Voters in the Cabrillo Unified School District serving Half Moon Bay approved Measure S, an $81 million bond issue that will allow the district to repair deteriorating school buildings. The district, which is facing a $2 million deficit this year, expects to issue
40-year bonds, which would be paid back by taxes estimated to cost property owners $45 per year for each $100,000 of assessed value.
Voters in the Redwood City School District appeared to have approved Measure W, a $67 annual parcel tax. The tax would be levied for five years and will earn the district an estimated $1.6 million to $1.7 million. That money will go toward teaching reading, writing, math and science, and it will help pay for teacher salaries and libraries.
Voters in the Jefferson Union High School District approved Measure Y, a $48 annual parcel tax. It will take effect next month and expire in 2016. The district stands to lose as much as $1.5 million in state funding this year, a gap that district officials said Measure Y will cover.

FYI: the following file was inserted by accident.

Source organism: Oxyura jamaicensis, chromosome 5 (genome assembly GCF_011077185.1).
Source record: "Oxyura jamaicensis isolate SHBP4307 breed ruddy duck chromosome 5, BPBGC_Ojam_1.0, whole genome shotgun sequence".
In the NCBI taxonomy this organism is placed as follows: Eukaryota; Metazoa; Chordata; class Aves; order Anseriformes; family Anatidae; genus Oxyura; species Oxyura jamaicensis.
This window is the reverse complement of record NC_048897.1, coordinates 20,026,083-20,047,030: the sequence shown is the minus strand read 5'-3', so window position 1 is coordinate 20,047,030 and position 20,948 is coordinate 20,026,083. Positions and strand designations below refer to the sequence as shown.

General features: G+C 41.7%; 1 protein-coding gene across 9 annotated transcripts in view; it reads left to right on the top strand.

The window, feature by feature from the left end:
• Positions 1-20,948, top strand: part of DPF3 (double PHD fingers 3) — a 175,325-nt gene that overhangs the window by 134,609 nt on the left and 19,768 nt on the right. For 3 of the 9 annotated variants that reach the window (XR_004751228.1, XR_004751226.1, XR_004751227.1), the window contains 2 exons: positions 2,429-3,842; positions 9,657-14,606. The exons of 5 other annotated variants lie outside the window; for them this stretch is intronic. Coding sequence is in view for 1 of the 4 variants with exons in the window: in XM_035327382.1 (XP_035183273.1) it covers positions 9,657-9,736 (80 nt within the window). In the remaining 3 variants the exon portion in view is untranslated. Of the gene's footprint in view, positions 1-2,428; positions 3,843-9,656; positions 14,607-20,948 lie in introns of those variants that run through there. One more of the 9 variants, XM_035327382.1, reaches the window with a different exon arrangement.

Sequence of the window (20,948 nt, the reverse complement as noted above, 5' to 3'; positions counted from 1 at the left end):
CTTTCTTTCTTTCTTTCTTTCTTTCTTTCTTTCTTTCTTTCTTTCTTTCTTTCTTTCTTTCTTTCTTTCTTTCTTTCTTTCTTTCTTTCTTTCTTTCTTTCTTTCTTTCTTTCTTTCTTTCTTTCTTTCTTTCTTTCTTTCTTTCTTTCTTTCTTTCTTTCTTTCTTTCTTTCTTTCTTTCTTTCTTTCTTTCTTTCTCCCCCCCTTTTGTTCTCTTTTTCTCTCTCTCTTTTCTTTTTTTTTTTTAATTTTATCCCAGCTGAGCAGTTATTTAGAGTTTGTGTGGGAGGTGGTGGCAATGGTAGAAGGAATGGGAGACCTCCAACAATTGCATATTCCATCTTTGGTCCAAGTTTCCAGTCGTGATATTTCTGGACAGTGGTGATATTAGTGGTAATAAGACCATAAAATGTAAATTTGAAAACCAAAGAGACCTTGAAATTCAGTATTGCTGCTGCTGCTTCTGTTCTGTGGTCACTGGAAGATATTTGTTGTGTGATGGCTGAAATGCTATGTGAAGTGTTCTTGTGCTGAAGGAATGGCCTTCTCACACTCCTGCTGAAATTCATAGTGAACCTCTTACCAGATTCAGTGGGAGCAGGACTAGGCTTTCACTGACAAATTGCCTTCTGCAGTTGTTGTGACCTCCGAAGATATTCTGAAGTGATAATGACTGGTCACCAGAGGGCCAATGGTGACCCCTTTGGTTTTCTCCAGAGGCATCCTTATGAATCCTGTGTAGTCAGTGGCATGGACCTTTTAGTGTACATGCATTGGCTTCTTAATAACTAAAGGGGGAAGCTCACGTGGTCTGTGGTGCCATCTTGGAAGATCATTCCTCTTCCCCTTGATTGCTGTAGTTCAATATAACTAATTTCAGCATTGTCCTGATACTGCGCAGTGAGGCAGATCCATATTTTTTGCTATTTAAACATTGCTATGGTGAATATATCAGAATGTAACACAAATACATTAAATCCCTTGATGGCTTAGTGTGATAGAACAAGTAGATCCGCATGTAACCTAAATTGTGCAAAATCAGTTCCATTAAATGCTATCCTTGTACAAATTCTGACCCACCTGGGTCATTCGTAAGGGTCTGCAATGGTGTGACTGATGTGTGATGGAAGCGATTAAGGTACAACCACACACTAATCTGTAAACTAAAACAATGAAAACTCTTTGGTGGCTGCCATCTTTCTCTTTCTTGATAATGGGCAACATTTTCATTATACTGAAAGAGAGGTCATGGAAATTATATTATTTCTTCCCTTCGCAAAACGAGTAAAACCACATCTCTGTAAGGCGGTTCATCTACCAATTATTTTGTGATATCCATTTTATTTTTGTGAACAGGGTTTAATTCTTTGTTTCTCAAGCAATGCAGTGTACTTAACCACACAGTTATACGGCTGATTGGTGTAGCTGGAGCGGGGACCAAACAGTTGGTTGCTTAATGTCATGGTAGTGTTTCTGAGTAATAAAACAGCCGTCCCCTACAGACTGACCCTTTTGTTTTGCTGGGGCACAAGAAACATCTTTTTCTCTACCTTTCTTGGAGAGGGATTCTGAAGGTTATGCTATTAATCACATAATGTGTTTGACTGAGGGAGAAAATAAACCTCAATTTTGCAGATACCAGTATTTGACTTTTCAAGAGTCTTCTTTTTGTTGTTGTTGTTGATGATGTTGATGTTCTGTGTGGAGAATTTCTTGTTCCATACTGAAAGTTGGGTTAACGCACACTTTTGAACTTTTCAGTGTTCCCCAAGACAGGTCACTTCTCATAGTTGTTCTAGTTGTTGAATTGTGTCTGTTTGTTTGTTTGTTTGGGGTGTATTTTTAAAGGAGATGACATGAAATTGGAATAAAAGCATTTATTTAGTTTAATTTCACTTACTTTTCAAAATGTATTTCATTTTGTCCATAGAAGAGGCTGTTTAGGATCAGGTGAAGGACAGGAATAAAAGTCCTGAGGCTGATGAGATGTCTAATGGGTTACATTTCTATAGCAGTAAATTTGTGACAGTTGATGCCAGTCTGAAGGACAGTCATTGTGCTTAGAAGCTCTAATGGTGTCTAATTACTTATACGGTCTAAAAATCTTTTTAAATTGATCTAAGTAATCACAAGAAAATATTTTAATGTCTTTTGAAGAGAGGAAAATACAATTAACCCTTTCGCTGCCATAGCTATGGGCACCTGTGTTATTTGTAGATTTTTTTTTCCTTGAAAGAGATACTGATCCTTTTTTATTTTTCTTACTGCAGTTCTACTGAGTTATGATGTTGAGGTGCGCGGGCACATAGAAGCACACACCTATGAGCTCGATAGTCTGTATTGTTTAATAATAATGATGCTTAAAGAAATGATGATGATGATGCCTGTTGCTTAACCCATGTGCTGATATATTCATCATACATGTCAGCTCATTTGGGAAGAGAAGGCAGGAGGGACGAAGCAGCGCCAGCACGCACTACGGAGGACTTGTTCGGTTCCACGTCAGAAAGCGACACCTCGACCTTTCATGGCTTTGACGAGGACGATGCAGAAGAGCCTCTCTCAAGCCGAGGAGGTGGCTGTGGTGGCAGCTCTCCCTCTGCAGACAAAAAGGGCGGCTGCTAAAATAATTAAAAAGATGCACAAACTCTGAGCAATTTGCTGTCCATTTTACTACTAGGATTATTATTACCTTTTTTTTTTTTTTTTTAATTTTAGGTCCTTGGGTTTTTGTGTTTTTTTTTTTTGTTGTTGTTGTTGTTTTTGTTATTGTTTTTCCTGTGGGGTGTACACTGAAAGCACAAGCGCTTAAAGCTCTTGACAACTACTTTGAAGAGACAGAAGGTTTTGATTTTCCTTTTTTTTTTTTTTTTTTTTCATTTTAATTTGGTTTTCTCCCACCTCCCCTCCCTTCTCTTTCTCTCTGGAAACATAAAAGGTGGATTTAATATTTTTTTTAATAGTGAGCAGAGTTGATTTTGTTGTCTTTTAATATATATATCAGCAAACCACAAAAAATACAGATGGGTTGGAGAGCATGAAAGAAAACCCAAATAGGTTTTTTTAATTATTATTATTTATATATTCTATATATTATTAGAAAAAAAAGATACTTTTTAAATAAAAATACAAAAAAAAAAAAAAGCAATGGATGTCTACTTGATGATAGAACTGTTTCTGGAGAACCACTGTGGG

— Amy Crawford
Whether it will cost more to rent a car in San Mateo County was too close to call election night. Measure T would raise the gross receipts tax on rental car businesses in unincorporated San Mateo County by 2.5 percent. It needs the majority of voters to approve it. Business at the San Francisco International Airport would be the most affected. The measure would give the county $7.75 million.
The cost to stay in a hotel in unincorporated portions of the county will stay the same after a tax measure to increase hotel transient rates by 2 percent appeared to have failed. The measure, which would have raised tax rates at hotels from 10 percent to 12 percent, seemed to fail to gain the majority of support it needed. Foster City and Redwood City voters approved similar tax measures in 2010. The county would have received an additional $200,000 each year.
An 8 percent tax increase on parking facilities that would have brought in $5 million for San Mateo County appeared to have been rejected by the majority of voters Tuesday night. The tax increase would have affected parking operators at San Francisco International Airport. Opponents of the tax said it was not the answer to solving San Mateo County’s $28 million deficit. Many worried the cost of the tax would be passed on to
A parcel tax measure that would renew a $65 tax on properties in unincorporated portions of San Mateo County to fund fire and police protection was approved. The special tax would extend police and fire services for the unincorporated portions of the city of San Mateo, known as the Highlands. The tax, which will extend for another four years, will bring in $92,000 a year to pay for these services. Voters approved similar taxes in 1996, 2000, 2004 and 2007.